Oil & GasWe have been building Intelligent Agents for the Oil and Gas Industry for the last 30 years.
We use artificial intelligence and robotics to help Oil & Gas companies throughout the world achieve their green objectives in terms of reduced carbon footprint in their operations.
The Oil and Gas Industry in Transition
WE HAVE BEEN BUILDING INTELLIGENT AGENTS
FOR THE OIL AND GAS INDUSTRY FOR THE LAST 30 YEARS.
We are committed to developing new paradigms using artificial intelligence and robotics products that increase profits and lower the carbon footprint of existing and future operations.
A major energy transition from dependence on fossil fuels to other, lower-carbon forms of energy is underway but will take many decades. There is intense pressure, from consumers, governments, activists, and others, to wean the world of its fossil fuel dependence to reduce the emission of carbon dioxide and other greenhouse gases that are said to contribute to global warming. This has led in some cases to advocate dramatic shifts away from fossil fuels in favor of carbon-free renewable energy (mainly wind and solar). In turn, this will require some restructuring within the hydrocarbon industry itself as executive management working with their boards of directors seek to find a transition path.
Despite these transition pressures, the mainstream prognosis suggests that driven by population and economic growth and the relentless pursuit of prosperity in developing countries, the demand for hydrocarbon fuels will, of necessity, continue to grow. With the continuing reliance on fossil fuels, there will be no less a demand that Oil and Gas companies make every effort to reduce the carbon footprint of their operations. To do so will require paradigm shifts in operational performance and applications of technology that were looked upon as “out of the box” but are now within the realm of possibility.
The Energy Transition to NetZero 2050
Responding to the Energy Transition
The world has been responding to the energy transition at three levels: at the country level, in business corporations, and in civil society. Data on the transition can be found in the extensive network of the UNFCCC (United Nations Framework Convention on Climate Change) agencies and affiliates but is also reflected in a number of major studies that are tracking the progress of countries and companies in the transition.
The major finding from recent studies is that the energy balance has grown and is foreseen to continue to grow but with a shift in the structure of energy supplies and consumption away from hydrocarbons in favor of lower-carbon renewable energy sources. Even as these shifts take place and renewables may increase their share, the prognosis is that the world will still rely on hydrocarbons to a significant extent well into the remainder of this century.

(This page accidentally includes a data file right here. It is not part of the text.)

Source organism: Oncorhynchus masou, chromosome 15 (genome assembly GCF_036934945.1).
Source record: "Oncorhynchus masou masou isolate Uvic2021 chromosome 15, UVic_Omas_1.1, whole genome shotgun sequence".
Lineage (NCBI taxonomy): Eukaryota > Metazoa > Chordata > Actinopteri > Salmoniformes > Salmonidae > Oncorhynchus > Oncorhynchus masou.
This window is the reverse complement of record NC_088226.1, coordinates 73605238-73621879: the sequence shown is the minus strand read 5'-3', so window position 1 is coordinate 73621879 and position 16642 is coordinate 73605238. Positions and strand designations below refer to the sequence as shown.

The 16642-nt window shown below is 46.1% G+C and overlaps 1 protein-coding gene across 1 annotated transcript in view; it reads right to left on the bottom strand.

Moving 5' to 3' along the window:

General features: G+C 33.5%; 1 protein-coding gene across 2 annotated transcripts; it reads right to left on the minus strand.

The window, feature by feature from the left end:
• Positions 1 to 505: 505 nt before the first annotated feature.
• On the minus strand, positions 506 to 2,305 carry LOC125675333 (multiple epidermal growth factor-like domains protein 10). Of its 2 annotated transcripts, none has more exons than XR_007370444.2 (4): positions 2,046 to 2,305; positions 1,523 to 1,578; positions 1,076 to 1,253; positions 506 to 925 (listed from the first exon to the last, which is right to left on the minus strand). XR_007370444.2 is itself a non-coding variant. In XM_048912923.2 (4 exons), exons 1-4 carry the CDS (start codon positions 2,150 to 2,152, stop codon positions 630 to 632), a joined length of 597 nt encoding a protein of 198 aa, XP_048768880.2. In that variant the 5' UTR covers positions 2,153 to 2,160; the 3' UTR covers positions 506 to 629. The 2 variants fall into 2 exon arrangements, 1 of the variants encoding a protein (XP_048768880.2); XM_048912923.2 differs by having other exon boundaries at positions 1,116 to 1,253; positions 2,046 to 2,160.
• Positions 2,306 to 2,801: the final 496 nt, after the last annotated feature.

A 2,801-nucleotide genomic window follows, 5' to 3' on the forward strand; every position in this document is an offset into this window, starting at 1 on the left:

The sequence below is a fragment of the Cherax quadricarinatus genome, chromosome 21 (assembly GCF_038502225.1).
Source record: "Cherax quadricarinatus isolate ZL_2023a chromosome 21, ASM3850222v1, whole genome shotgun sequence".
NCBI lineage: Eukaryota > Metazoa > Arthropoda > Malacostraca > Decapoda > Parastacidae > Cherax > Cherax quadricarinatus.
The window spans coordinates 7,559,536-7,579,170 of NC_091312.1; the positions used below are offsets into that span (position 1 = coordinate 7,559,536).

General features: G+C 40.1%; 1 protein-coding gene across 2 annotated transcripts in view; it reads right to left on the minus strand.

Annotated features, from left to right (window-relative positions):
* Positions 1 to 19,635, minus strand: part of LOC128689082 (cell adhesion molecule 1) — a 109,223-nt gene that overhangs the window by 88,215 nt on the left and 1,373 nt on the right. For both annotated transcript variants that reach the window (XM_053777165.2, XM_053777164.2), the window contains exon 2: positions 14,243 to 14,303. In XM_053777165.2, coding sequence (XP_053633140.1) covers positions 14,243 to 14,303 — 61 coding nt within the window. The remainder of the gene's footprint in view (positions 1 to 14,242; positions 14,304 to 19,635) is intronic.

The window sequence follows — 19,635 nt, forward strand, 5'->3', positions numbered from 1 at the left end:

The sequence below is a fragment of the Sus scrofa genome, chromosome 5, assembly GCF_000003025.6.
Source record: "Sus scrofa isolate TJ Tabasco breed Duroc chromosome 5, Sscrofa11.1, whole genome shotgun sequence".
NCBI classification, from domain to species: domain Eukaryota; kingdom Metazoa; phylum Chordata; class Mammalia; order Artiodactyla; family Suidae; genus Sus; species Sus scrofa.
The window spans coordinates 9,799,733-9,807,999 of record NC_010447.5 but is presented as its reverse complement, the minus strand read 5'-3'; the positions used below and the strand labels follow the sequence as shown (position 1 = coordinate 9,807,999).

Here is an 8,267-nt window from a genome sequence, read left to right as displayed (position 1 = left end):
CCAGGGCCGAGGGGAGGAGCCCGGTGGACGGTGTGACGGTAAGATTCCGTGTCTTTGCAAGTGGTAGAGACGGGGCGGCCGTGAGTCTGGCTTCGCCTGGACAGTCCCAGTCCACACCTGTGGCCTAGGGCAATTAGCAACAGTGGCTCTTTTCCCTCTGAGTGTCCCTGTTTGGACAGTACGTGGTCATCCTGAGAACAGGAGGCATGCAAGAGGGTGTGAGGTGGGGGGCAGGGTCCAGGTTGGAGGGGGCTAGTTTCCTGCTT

O&G operators will have to seek ways to reduce their carbon footprints in order to stay in business and increase in value.
Reducing the Carbon Intensity of Upstream Operations
Upstream Carbon Intensity (UCI) of oil and gas production is defined as the quantity of emissions per barrel of oil produced (kg CO2 equivalent/barrel). UCI thus measures how much climate damage is done per unit of energy produced. Most O&G companies are now seeking ways to reduce their UCI and most often they see Production Optimization as the first step in doing so.
IMARC technologies are designed to replace heavy, rig-based, diesel-burning wireline or coiled tubing methods with battery-powered in-well robots which can achieve production optimization at sharply lower cost and drastically reduced carbon footprints. Operators can both reduce their UCI while making greater profits.
Introducing IMARC Robotics
IMARC Robotics offers a combination of software services and multi-agent (AI and Robotics) technology products to upstream Oil and Gas operating and service companies seeking to improve production and maintenance efficiency. The net results can be both increased profitability and lower carbon emissions. A win-win proposition.
FIFTY SHADES OF GREEN
Increase Profits while Lowering Carbon Footprint
Illustration of IMARC Robotics Impact on Carbon Footprint
For the purposes of illustrating a typical example of carbon footprint reduction (i.e. measured in absolute emissions) that could be achieved by IMARC Robotics technology, a comparison has been made of the processes involved in a typical CONVENTIONAL offshore slickline sleeve shifting operation, using a BP Platform as the case study.
Based on current methods such an operation would typically involve some twenty distinct processes or events in getting the job done, each of which will involve a certain amount of (mostly diesel-based) carbon emissions. These process events are estimated to collectively result in about 69,000 Lbs of carbon emissions.
In comparison to the methods used today, IMARC Robotic technologies achieve the same sleeve-shifting operation on the same BP platform using only nine process events, whose cumulative emissions would likely be no greater than some 4,400 Lbs of carbon. That is more than a 15-fold decrease in the footprint.
Moreover, along with these benefits would come also substantial savings in both time and safety. It is clear that IMARC’s nine process events can be executed in far less time than today’s twenty processes, which implies major improvement in efficiency and substantial cost savings in fuels and labor.
Further, the switch to robotics would have huge safety improvements, bearing in mind that helicopter delivery of robots and tools directly onto the platform deck will avoid all ship-to-platform off-loading of heavy rigs and equipment which are hazardous when seas are heavy.